This is a link post for https://criticalrationalism.substack.com/p/2-why-chatgpt-isnt-a-step-towards
Last month, OpenAI introduced ChatGPT to the world. The chatbot immediately took the Internet by storm, crossing a million users in less than 5 days of its research launch.
There’s a ton of excitement around its impressive capacities. Scientists, journalists, writers, programmers, teachers, students, people-working-jobs-that-it-threatens, and of course, AI researchers—everyone’s been talking about the new chatbot.
But there’s a fundamental difference between a tool like ChatGPT and the much-maligned artificial general intelligence (AGI) that fearmongers fail to appreciate. Something like ChatGPT does not get us any closer to attaining general intelligence.
Though the number of transistors, memory, and speed of our computers have seen exponential growth over the years, AGI won’t emerge as a product of this ever-increasing complexity.
As David Deutsch wrote in his 2012 article for Aeon magazine,
“An AGI is qualitatively, not quantitatively, different from all other computer programs…Expecting to create an AGI without first understanding in detail how it works is like expecting skyscrapers to learn to fly if we build them tall enough.”
The actual barrier to developing artificially intelligent entities is not a breakthrough in computer science but in philosophy.
The problem is that we don’t understand how creativity works. We humans have it. The ability to think and create new explanations about what is out there and how it works is the fundamental functionality that separates us from animals. But we haven’t yet been able to explain how creativity functions.
None of our programs have ever created a new explanation—something entirely different from what they were coded to do. They can create new content by interpolating between a dense manifold of training data. But that will always be constrained to existing knowledge.
There’s the crux of it. Until we find a way to explain creativity in people, we’re only going to be able to create programs that obey their programmers. People admire ChatGPT as an AI, but they should really admire the programmers who wrote it.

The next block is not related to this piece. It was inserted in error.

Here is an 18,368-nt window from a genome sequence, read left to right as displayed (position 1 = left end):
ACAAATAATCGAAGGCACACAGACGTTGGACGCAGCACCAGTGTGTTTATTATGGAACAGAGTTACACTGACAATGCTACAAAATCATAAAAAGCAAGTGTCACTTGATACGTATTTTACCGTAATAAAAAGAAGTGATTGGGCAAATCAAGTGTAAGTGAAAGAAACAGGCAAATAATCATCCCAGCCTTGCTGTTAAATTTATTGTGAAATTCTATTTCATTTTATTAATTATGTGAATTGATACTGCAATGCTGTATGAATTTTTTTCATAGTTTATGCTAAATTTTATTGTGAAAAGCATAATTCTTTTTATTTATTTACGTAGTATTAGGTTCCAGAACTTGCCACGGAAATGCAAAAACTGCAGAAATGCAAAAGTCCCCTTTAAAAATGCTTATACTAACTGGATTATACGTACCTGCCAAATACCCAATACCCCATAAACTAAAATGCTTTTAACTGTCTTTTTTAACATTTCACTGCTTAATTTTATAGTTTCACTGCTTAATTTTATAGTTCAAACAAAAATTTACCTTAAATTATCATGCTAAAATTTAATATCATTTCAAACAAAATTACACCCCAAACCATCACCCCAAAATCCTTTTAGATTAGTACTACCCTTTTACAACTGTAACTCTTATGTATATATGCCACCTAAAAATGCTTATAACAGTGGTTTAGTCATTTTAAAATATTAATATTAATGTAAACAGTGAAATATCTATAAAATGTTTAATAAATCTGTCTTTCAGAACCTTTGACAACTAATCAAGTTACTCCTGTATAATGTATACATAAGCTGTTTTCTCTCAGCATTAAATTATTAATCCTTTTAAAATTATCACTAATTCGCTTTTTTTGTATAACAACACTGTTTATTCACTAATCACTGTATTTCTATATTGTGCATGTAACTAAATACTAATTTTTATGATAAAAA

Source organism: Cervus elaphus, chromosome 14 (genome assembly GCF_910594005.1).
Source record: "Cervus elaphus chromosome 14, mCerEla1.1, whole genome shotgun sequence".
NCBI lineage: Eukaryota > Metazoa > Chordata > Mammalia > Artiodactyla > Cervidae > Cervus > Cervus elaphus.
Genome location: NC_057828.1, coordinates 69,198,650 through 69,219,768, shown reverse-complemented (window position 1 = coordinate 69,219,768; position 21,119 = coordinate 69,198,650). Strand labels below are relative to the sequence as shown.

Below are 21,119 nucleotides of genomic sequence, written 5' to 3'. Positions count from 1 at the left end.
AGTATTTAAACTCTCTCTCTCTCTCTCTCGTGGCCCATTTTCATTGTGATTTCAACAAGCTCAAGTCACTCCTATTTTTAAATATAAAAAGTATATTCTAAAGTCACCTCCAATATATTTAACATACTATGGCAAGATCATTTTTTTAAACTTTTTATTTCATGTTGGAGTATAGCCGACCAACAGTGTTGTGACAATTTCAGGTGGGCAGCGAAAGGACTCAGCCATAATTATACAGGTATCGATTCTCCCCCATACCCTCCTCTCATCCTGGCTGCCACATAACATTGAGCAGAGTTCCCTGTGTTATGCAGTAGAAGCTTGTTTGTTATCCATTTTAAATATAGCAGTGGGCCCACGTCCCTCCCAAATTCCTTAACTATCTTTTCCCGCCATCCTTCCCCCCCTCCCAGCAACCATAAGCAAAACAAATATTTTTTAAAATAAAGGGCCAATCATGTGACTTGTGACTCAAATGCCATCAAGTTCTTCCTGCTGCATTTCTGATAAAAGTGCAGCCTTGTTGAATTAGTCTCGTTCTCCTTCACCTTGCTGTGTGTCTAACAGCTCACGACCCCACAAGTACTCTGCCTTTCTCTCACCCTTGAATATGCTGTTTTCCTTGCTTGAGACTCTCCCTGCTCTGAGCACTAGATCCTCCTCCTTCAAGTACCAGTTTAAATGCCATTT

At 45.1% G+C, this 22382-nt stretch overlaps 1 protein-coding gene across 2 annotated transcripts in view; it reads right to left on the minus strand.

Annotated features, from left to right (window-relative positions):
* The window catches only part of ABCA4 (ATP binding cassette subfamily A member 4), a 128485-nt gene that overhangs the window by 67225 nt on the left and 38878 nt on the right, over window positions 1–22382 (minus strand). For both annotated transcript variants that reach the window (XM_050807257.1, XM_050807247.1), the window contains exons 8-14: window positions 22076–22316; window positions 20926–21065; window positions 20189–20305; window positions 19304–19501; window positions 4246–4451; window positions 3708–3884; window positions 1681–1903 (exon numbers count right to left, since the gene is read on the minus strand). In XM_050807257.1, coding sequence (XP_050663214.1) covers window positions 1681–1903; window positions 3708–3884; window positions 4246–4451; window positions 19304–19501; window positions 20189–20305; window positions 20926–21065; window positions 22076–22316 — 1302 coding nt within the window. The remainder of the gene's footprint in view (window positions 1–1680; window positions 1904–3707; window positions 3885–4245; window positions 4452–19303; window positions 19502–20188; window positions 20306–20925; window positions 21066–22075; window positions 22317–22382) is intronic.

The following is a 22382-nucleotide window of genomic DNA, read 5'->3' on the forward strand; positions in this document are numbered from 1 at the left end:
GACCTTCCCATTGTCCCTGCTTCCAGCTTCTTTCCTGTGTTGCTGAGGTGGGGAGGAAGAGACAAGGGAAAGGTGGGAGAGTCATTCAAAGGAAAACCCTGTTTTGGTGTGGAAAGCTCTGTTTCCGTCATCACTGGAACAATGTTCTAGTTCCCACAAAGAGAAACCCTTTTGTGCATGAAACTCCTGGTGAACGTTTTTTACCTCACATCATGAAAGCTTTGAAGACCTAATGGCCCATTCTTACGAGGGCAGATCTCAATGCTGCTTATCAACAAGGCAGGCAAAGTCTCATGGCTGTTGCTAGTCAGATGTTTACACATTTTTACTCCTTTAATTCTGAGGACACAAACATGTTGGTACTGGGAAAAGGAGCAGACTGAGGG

An AGI will be able to disobey and create novel theories in its mind. It will be able to rationally and creatively criticize ideas.
“But,” say the naysayers, “certain AI programs (including ChatGPT) can learn, can’t they?”
Not so. In spite of educational institutions upholding this belief, learning isn’t a product of instruction. Knowledge creation in the minds of people happens through an active process of conjecture and criticism. We don’t absorb ideas, nor do we copy them inside our brains. Rather, we recreate knowledge using the method of trial and the elimination of error, as the epistemology of Karl Popper—that of critical rationalism—explains more deeply than any other philosophy of learning.
If a system has general intelligence, it will be able to take control over its own learning.
This obviates the specific concern for rogue AGI. AGIs could indeed be very dangerous. But humans are too. Since knowledge—scientific and moral—is objective, and an AGI would have the power to critically think about moral ideas and question their decisions, they’ll be able to converge upon moral truth with us and won’t be any more dangerous—and wonderful—than we humans are.
Credit for the ideas in this piece goes to David Deutsch with any errors of my own. In particular two of his essays “Creative Blocks” and “Beyond Reward and Punishment” were a heavy source of inspiration for this piece.
In addition to that, Brett Hall’s excellent critique of Nick Bostrom’s Superintelligence was of great help and also deserves a mention.
 This is an oversimplification for the case of readability. Transformers can create new content by interpolating between a dense manifold of training data. But arguably it will always only be a “mix-mash” of the existing data. You can read more about this here.
Thanks to Logan Chipkin and Moritz Wallawitsch for their comments and edits on this piece.
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